Here, we present a study focusing on patient acceptability of topical therapies without interference from effectiveness, comparing three inactive presentations of topical treatment vehicles. The study aimed to identify associations between patient preferences for different attributes and demographic characteristics.



Participants aged ≥18 years with a clinical diagnosis of psoriasis vulgaris affecting the scalp plus at least one other skin area, who used prescription psoriasis topical treatments during the previous year, were recruited. We wanted to maximize the number of participants with scalp psoriasis. The scalp is a commonly affected and inconvenient application site that patients dislike treating, so it is important to gain patient insight into treating this area. Participants were excluded if they were allergic to any fragrance-free topical products. To enable comparison across demographic categories, participants were selectively recruited with the aim of having equal proportions in the following categories: male/female; <40/≥40 years of age; working/not working.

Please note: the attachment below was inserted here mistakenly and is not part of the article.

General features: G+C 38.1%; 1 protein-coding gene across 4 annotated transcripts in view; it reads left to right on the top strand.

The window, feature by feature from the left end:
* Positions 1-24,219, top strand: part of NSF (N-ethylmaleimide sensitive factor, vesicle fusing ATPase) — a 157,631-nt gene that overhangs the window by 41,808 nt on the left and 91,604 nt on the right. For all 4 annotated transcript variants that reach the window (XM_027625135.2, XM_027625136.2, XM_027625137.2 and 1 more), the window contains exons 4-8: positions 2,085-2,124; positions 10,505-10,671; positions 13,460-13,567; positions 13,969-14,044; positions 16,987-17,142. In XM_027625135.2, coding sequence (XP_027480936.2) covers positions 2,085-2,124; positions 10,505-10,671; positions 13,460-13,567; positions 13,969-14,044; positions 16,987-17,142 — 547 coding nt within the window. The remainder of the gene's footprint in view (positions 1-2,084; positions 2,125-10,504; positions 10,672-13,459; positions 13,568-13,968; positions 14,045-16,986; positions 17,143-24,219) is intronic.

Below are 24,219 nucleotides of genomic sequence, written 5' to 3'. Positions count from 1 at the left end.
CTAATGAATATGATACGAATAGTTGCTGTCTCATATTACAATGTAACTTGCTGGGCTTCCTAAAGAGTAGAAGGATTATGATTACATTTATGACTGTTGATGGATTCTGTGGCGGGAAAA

Development of a Topical Treatment Attribute List and User Survey

Literature on patient preferences for topical psoriasis treatment formulations and previous market research (LEO Pharma) on burden of psoriasis treatment was used to identify 13 topical treatment attributes that, in addition to treatment efficacy, safety and cost, are important to patients [3, 14, 16, 17, 18, 19]. Based on these attributes plus the target attributes for the new gel Applicator [15], a user survey comprising 16 statements was developed against which participants evaluated the three treatment presentations. Some statements were deliberately presented in their negative form to enhance careful reading and consideration of responses. One topical treatment attribute, spreadability, was not reflected in the survey due to the fact that the dedicated spreading surface of the Applicator could confuse responders as to what they were asked to evaluate—the usefulness of the spreading surface or the inherent spreadability of the gel (Table 1).
Table 1

Topical treatment attributes and statements in the user survey

Topical treatment attribute

User survey statement

It is easy to get the product out of the container

I can easily get the product out of the container